Ongoing row over air pollution overshadows Heathrow expansion

Extreme mitigation measures would be needed to stop a proposed third runway at Heathrow from breaching an EU air quality limit for nitrogen dioxide, according to a report for the Department for Transport. Airport operator BAA remains convinced that it can overcome the air quality constraint on the £4 billion development - and is questioning inputs to the DfT's model.

The aviation White Paper, issued in December, supported a substantial increase in the UK's airport capacity (ENDS Report 347, pp 42-43 ). The Government backed the aviation industry's desire for further expansion of Heathrow - provided compliance with EU air quality limits could be ensured.

The main problem is an EU limit value for annual mean concentrations of NO2 of 40µg/m3, which must be met from 2010. The White Paper made clear that exceedences around Heathrow "would not be acceptable and would be against the law" - but expressed confidence that a "concerted effort" could ensure compliance "within the 2015-2020 timescale", the time a new runway would be needed.

However, a report for the DfT - carried out to inform the White Paper but not released until mid-February - paints a much less optimistic picture of the prospects for compliance.

The report estimates the number of people who will be exposed to excessive levels of NO2 in 18 different scenarios. The consultants used data similar to those used by BAA last year after the company complained that the DfT's 2002 modelling - which predicted that up to 35,000 people would be exposed to levels above the EU limit - relied on overly pessimistic assumptions (ENDS Report 341, pp 38-39 ).

The results still appear to spell trouble for the proposed new runway. For example, one of the new scenarios, which takes account of reduced thrust on take-off, a 20% reduction in "airport related landside vehicle emissions", and a 40% cut in mean aircraft NOx emissions, still predicts that more than 7,000 people would be exposed to excessive levels of NO2.

Adding a £20 congestion charge for road access to the airport and a 50% reduction in "airside emissions" to this mix would still leave over 1,500 people exposed.

Only in the most extreme scenario do exceedences fall to a minimal level, with just 16 people exposed. However, this scenario would involve putting the M4 motorway near Heathrow and its spur road into tunnels fitted with equipment to capture and destroy NO2 emissions, as well as a capping flights at 550,000 a year, 100,000 below capacity.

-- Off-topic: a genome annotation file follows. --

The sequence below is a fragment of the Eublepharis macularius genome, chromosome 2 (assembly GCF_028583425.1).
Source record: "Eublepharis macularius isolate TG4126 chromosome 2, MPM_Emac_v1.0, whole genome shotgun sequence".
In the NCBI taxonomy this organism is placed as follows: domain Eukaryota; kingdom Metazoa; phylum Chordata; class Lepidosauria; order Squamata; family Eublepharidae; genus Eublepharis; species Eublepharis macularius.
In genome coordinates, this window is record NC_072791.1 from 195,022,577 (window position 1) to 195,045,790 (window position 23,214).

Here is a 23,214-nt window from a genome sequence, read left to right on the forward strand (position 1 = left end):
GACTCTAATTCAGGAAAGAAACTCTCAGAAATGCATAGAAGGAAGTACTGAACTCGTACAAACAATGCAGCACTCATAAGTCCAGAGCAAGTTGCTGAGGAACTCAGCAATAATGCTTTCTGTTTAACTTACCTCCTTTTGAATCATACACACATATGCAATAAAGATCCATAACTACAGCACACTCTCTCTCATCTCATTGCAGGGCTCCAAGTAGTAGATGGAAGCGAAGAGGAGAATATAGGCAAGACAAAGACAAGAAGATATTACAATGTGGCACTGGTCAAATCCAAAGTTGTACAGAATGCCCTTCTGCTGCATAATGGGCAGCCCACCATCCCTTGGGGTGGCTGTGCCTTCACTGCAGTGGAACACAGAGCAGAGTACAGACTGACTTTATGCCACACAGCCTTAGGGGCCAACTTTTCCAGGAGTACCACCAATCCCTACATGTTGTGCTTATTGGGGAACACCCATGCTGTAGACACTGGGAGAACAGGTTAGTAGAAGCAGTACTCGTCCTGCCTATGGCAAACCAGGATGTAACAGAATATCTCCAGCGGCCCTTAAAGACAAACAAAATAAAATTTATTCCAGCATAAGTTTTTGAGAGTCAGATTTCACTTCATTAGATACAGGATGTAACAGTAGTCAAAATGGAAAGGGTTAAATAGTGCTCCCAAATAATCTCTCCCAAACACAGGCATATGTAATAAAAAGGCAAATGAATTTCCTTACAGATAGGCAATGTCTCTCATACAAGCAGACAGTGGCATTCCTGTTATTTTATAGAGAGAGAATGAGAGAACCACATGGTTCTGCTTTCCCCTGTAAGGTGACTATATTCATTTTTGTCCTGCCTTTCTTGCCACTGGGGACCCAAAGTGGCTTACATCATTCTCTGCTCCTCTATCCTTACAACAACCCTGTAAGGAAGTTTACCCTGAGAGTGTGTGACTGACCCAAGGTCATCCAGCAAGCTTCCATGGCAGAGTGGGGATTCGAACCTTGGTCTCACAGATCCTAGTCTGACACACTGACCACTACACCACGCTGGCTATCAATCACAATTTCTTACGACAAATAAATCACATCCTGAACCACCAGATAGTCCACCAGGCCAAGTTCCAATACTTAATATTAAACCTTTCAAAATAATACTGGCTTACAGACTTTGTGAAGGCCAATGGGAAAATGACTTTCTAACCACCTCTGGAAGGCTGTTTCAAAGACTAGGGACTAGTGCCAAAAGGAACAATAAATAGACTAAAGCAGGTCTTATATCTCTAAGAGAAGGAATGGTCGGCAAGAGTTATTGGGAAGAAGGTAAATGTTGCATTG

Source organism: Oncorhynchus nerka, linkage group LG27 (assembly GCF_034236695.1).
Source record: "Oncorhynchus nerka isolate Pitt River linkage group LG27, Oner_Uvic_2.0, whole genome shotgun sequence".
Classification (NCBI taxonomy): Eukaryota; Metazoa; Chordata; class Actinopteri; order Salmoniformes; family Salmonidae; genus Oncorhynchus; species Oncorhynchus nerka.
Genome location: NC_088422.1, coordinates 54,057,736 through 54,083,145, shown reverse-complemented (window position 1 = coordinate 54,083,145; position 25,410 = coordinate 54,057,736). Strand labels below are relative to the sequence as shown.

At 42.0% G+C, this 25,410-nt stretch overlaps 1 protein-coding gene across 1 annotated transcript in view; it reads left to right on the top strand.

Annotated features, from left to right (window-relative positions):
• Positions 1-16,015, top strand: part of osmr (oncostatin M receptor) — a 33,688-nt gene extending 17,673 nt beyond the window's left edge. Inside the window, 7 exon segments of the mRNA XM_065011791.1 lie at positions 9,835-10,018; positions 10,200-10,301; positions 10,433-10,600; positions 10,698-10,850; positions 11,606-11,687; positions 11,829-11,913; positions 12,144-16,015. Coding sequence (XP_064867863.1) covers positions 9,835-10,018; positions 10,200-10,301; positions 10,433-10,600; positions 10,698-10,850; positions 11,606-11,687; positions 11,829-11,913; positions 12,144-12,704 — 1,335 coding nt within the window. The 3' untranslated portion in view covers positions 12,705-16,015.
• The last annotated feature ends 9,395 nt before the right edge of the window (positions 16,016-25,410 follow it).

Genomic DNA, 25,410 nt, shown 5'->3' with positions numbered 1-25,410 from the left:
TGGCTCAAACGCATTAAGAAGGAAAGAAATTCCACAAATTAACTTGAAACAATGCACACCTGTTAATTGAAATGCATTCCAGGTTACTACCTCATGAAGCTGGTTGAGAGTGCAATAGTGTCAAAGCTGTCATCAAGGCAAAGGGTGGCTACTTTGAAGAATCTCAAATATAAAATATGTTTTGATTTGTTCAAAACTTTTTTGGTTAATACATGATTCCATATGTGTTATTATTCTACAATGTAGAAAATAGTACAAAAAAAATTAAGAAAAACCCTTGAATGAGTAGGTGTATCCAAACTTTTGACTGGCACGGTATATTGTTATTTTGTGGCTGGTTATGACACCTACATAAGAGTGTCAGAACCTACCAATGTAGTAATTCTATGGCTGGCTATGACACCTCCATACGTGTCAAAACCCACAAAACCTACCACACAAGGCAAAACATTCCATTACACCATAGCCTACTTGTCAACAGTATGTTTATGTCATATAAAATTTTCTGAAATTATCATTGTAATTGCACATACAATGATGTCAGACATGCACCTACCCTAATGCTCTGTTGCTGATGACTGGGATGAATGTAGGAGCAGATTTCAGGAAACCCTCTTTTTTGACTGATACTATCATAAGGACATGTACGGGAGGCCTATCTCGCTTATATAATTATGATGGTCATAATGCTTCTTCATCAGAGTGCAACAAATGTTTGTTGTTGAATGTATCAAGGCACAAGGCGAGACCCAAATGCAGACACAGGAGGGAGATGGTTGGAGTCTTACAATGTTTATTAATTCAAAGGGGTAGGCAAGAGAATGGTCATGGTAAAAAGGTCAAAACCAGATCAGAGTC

Campaigners against the Heathrow expansion seized on the report. "The Government should stop chasing its impossible dream and accept the fact that a third runway cannot be built without breaching EU limits," says John Stewart, chair of HACAN Clearskies.

BAA pointed out that the new modelling did show a significant reduction in the number of people exposed compared to the DfT's 2002 work. The company says this shows that a third runway cannot be ruled out - and is challenging many of the assumptions underlying the latest model.

"The modelling is a massive stride forward, but there are still a number of steps it can go," says Graham Earl, environment strategy manager at BAA Gatwick. "It's not a problem with the modelling per se, but with the modelling inputs. [For one], we need to look at how well models perform in relation to data on the ground."

Dr Earl says more work needs to be done on the chemistry of NO2, especially how it disperses under different conditions, and into transport movements around Heathrow. He says that much of the problem is a result of non-airport related traffic - and suggests that as such, it is a problem for local authorities rather than BAA.

BAA was unable to give anything more than vague answers about the scope for mitigation measures beyond those covered in the DfT's latest scenarios. It suggested that public transport provision and increased car park charges need to be looked at in more depth. In April, the company will introduce differential landing charges for more polluting planes.

BAA figures suggest that in 2002 the airport contributed less than 10% of NOx emissions in areas over a mile away from the airport, rising to around 30% in "near-airport" locations and 60% by the airport. However, these figures do not take account of traffic to and from the airport.

The DfT has now confirmed that it plans to carry out "two to three years" more work on modelling NO2 levels around Heathrow.

Meanwhile, Hillingdon and Hounslow councils, the local authorities nearest to the airport, are currently preparing consultation documents to help develop air quality action plans. Both say "nothing is off the agenda", including placing parts of the road network in tunnels - although it seems clear that such an option would not pass a cost-benefit analysis.

The White Paper makes clear that if the environmental constraints at Heathrow cannot be satisfied, a new runway at Gatwick will be the favoured option. The Government has been constrained from promoting this option because a planning agreement between BAA and the local authority rules out expansion before 2019.

One other factor in the mix is a growing debate about the basis for the troublesome EU limit value. In a recent communication with the European Commission, DEFRA questioned the cost-benefit case of reducing levels of NO2 in "hot spots" (ENDS Report 347, pp 47 ).

  • In related news, airport campaign groups representing communities around Heathrow, Stansted and Luton, as well as the London boroughs of Wandsworth and Hillingdon, are bringing a judicial review challenging the decisions in the White Paper. The groups claim that the Government did not give proper information about the alternatives to new runways.

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